Oct 18, 2017

Practice, practice, practice

Music education in university, my perspective is from the USA, involves the development of a well rounded musician. The curriculum includes courses in education, performance, theory, history, composition, and more. It is well known that music performance is one of the most celebrated art-form throughout history and cultures. What is not well known is how many hours and mental effort it takes to become a successful musician. Although some may become proficient enough with only playing by ear and copying others this experience is limited, restricts the musician to only certain performances, and is not the goal of a well rounded musician. Most of a musician's preparation entails practicing alone for long periods of hours. Practice routines are usually developed with a teacher who assesses the level of performance and provides constructive feedback each step of the way. These routines are subject to change on a constant basis for many kinds of reasons and are designed to challenge the musician's current level of performance. There is no one-size-fits-all practice routine, but in general practicing is the best method for the musician to master the instrument, learn how theory and harmony apply to practice, learn music interpretation, and much more. Musician can record their own practice, public performance, or lessons listen back and critique themselves. It is important to note that what the musician plays for the public is only the tip of the iceberg of the work put into a performance.

In order to better learn what musicians do to prepare for a performance one needs to understand what they do during practice. Musicians know this and are always looking for ways to improve their practice routines in order to attain the next level of performance. Some of these new routines may add, modify, or even challenge old habits in the musician's tool-kit. Practicing is never ending. When asked why he continued to practice in his late years Pablo Casals said "because I think I'm making progress." (Quote Investigator, 2014) In his book, The History of Jazz (1997), Ted Gioia describes John Coltrane's approach toward practicing as "a practice-room fanatic, obsessed with constantly improving and expanding his skills." These are only two examples, but it is a well-known "fact" that improvement is attained via practicing not public performance. Practice routines are not derived from public performance alone, they are conscientiously designed towards improving the musician's all-around skills, including comprehension.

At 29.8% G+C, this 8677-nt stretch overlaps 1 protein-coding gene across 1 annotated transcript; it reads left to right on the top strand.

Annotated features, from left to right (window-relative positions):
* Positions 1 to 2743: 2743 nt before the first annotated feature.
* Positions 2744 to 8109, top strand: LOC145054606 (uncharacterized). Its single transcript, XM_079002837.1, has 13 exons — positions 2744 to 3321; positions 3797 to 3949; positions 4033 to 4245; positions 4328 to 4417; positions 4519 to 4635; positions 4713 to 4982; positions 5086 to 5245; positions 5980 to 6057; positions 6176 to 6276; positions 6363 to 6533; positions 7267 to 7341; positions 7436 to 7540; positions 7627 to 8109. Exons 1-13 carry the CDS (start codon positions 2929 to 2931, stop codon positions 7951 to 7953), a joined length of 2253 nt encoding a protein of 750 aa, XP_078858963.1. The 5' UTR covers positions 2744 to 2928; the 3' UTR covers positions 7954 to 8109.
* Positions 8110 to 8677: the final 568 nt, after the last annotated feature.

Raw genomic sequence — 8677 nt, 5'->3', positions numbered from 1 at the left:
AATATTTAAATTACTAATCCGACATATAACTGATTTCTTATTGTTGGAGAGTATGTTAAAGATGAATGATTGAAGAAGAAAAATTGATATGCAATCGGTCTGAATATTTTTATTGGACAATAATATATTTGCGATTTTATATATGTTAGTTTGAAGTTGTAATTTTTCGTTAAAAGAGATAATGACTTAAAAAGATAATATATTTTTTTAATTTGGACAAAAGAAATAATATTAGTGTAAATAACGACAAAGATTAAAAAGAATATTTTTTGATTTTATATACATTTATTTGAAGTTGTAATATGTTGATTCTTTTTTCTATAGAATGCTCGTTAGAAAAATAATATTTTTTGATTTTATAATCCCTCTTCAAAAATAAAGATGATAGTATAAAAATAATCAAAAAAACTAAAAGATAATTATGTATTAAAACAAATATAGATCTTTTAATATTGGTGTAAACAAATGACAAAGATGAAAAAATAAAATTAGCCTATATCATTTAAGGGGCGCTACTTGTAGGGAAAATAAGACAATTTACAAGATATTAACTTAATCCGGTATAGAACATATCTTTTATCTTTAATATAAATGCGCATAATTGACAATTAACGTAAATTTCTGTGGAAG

As musicians improve on their skills and comprehension so does music as a field. Classical music is usually used as an umbrella term that encompasses different periods of Western music. Jazz is also a term used to designate a music which has gone through different developmental. I am sure a scientific explanation can state the reasons why and how music evolves as its practice and performance are based not on a selected few musicians behind closed doors, but on a field open to the public, a practice based on theoretical and practical understanding, and open to criticism. This approach has a lot in common with the scientific attitude. These days with the help of the Internet musicians are posting their practice routines, theoretical analysis, public performances, and much more on the World Wide Web. Here is a great video by saxophonist Ted Nash, from Jazz at Lincoln Center Orchestra, explaining how he develops his practice routine,

Over his long career the psychologist Anders Ericsson has studied expertise development in different domains including music and medicine. Ericsson found common characteristics in practice routines, not to be confused with everyday work or generic practice, that help with expertise development among top performers. He called this deliberate practice. He along with co-author Robert Pool published these characteristics in their new book Peak (2016). Some of these characteristics include:

  • It is conducted alone.
  • Requires help from a teacher or coach.
  • It is outside of one's comfort zone.
  • Requires maximal effort.
  • Generally not enjoyable.
  • It has well-defined, specific goals.
  • Requires full attention and conscious action.
  • Requires feedback, especially in early stages.
  • Development of self-monitoring.
  • Development of high quality mental representations.
  • It builds on or modifies prior skills.

It may seem counterintuitive how much work it takes in attaining expertise, especially in an artistic field where common knowledge is that it's all about intuition and expression. If it's not obvious by now deliberate practice also requires you to slow down and work on areas prone for mistakes. It is also a long arduous process that never ends. If interested in learning more about how musicians practice ask a top musician who also educates others, see them perform live, go to a master class or watch a few on YouTube, read a university curriculum and see what it entails. The required mental effort for top performance might surprise you.

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1. You should attempt to re-express your target’s position so clearly, vividly, and fairly that your target says, “Thanks, I wish I’d thought of putting it that way.
2. You should list any points of agreement (especially if they are not matters of general or widespread agreement).
3. You should mention anything you have learned from your target.
4. Only then are you permitted to say so much as a word of rebuttal or criticism.
Daniel Dennett, Intuition pumps and other tools for thinking.

Valid criticism is doing you a favor. - Carl Sagan